1. Quality and quantity of armament and ammunition. Most of their best guns were captured Union pieces, especially the rifled cannon. The agrarian South never achieved the ability to manufacture guns and ammunition to the standards of the industrial North. There are many instances of Confederate shells failing to explode or exploding prematurely. A good example of the latter problem occurred at Gettysburg on July 3 during the bombardment preceding the attack on Cemetery Ridge.

2. Shortage of horses. According to the guidelines, six horses were supposed to pull a cannon and its attached limber and caisson. As the war progressed, the norm became four horses in Confederate batteries.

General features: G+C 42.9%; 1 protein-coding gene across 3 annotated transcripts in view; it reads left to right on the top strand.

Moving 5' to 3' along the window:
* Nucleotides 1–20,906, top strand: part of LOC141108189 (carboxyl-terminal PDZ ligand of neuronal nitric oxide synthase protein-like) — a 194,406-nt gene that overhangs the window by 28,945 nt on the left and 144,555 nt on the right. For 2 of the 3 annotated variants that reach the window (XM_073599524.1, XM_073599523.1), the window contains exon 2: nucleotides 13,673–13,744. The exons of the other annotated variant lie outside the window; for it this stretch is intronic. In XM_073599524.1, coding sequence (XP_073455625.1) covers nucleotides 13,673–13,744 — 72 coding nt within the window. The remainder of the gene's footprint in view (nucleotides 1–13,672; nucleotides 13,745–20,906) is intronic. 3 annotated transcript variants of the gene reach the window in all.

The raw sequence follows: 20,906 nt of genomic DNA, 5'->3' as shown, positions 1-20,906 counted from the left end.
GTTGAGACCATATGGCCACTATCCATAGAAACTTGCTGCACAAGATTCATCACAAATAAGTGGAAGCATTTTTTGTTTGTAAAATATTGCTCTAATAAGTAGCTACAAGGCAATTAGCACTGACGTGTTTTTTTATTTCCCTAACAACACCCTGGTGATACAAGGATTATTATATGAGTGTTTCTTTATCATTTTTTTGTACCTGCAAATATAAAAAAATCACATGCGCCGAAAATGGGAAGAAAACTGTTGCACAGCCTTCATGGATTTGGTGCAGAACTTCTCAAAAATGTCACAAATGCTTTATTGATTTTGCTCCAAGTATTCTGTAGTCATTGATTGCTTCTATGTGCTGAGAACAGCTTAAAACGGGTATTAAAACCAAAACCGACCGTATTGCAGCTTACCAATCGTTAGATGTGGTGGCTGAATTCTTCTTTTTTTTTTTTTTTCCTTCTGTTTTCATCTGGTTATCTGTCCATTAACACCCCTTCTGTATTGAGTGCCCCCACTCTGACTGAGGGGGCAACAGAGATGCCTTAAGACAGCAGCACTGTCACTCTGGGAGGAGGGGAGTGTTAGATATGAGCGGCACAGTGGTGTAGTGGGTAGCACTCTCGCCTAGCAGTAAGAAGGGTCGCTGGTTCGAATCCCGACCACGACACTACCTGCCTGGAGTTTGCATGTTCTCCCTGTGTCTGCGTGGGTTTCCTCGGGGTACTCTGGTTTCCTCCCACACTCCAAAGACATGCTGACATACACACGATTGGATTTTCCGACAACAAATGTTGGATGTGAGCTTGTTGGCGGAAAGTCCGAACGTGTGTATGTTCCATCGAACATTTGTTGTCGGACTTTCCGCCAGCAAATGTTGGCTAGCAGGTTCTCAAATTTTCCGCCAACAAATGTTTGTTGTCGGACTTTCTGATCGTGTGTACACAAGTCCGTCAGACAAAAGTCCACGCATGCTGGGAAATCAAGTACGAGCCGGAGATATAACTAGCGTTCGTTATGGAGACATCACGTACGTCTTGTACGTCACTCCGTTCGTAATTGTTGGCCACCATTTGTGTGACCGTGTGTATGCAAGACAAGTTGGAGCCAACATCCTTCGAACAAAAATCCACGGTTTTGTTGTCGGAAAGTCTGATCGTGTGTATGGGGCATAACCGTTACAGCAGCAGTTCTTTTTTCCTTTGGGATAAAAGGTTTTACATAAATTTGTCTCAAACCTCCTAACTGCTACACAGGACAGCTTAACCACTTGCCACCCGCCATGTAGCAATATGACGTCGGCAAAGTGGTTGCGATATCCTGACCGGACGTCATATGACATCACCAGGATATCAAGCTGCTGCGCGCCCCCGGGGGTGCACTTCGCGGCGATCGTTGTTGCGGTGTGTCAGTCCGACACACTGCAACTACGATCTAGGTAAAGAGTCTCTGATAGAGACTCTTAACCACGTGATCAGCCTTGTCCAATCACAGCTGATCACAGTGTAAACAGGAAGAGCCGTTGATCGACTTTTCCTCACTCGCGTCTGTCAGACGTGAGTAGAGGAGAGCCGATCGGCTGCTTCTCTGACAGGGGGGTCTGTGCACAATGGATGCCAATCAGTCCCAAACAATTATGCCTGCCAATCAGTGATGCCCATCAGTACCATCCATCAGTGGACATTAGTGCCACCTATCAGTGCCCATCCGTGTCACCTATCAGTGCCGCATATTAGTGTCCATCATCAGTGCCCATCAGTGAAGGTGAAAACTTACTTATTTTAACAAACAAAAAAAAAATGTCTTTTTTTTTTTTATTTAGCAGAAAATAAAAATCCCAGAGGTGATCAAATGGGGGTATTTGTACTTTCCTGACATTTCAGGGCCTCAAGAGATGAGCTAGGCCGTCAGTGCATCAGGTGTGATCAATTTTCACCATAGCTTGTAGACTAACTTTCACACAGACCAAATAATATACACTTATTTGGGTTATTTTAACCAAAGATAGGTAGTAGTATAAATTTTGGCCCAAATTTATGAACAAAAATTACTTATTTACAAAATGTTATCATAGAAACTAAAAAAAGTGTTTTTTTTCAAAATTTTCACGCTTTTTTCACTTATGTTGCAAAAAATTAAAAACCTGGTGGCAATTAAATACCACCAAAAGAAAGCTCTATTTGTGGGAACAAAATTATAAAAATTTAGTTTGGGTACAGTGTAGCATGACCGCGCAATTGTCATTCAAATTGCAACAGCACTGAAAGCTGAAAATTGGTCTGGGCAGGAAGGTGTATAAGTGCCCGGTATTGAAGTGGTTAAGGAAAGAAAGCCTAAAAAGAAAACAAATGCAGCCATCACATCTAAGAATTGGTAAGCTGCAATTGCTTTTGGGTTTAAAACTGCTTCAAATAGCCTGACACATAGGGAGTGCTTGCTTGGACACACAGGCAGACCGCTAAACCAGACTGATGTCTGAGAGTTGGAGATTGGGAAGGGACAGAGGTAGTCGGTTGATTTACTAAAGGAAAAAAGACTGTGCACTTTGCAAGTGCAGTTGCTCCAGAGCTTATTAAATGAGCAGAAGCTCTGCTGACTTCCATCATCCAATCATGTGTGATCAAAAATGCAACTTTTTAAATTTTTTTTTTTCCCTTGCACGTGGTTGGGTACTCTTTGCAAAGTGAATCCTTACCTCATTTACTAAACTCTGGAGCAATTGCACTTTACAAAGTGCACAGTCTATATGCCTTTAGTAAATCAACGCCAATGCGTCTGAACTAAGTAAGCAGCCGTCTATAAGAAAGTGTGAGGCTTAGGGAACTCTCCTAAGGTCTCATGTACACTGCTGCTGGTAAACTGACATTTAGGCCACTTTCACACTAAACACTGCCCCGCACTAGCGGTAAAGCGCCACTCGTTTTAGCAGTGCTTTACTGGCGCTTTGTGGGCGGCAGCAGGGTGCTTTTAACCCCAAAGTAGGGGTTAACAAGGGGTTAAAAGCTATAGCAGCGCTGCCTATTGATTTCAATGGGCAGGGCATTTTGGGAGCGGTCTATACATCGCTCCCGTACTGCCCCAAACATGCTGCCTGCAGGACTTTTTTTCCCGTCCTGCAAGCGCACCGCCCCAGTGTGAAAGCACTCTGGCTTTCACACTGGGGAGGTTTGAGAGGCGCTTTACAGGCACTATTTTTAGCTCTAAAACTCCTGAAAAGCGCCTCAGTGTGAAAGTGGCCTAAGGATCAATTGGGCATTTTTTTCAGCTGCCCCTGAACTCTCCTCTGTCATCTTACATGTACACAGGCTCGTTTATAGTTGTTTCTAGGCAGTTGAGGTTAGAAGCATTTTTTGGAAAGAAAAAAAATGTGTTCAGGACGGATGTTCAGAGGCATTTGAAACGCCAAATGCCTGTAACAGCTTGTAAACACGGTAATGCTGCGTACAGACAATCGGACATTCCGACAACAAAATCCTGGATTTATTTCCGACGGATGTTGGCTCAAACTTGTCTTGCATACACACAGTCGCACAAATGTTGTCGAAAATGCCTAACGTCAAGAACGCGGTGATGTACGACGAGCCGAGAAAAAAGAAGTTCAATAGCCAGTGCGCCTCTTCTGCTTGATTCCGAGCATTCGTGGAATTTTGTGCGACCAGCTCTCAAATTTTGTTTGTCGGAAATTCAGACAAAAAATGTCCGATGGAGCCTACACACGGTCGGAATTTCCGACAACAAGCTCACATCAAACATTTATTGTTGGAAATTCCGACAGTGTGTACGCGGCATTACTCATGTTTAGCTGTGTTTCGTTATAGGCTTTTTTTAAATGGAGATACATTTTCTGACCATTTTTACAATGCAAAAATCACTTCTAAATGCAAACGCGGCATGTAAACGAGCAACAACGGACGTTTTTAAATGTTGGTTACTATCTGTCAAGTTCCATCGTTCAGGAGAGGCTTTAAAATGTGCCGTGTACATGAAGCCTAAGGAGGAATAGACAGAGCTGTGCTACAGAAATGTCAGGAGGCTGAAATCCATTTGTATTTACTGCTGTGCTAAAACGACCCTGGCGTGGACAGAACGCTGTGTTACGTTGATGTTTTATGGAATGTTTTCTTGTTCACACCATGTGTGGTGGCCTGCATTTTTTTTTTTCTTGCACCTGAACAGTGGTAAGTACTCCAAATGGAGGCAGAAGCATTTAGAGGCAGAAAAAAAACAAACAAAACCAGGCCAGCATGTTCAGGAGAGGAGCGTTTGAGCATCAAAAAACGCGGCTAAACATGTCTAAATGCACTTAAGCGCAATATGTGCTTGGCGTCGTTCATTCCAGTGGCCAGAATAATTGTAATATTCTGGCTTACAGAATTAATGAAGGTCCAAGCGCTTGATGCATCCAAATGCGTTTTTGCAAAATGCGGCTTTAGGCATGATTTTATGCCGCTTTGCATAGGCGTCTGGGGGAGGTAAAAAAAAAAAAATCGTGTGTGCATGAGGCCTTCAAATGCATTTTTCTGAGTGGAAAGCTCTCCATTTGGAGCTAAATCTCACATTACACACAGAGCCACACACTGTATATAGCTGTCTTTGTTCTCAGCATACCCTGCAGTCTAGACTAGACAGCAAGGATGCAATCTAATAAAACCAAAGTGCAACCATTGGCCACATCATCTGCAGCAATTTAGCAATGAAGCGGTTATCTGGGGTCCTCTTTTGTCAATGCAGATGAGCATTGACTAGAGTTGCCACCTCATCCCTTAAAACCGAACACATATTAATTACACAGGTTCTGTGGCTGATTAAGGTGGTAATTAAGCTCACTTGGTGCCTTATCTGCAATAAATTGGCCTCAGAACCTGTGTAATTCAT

3. Heterogeneity of armament. A four-gun battery might have four different types of cannon. This not only greatly complicated supply problems, but frequently resulted in not having the most effective cannon available where needed.

While it is true that artillery sometimes made a lot of noise without seriously affecting the outcome of many battles, Jennings Cropper Wise, the historian of the artillery corps of the Army of Northern Virginia, defended the artillerymen as follows: The effectiveness of artillery is not to be measured by the losses it inflicts. Any such test is entirely erroneous. Not only do the guns exert a tremendous moral effect in support of the infantry, and adverse to the enemy. . . . They often actually preclude heavy damage from the enemy by preventing him from essaying an assault against the position the guns occupy.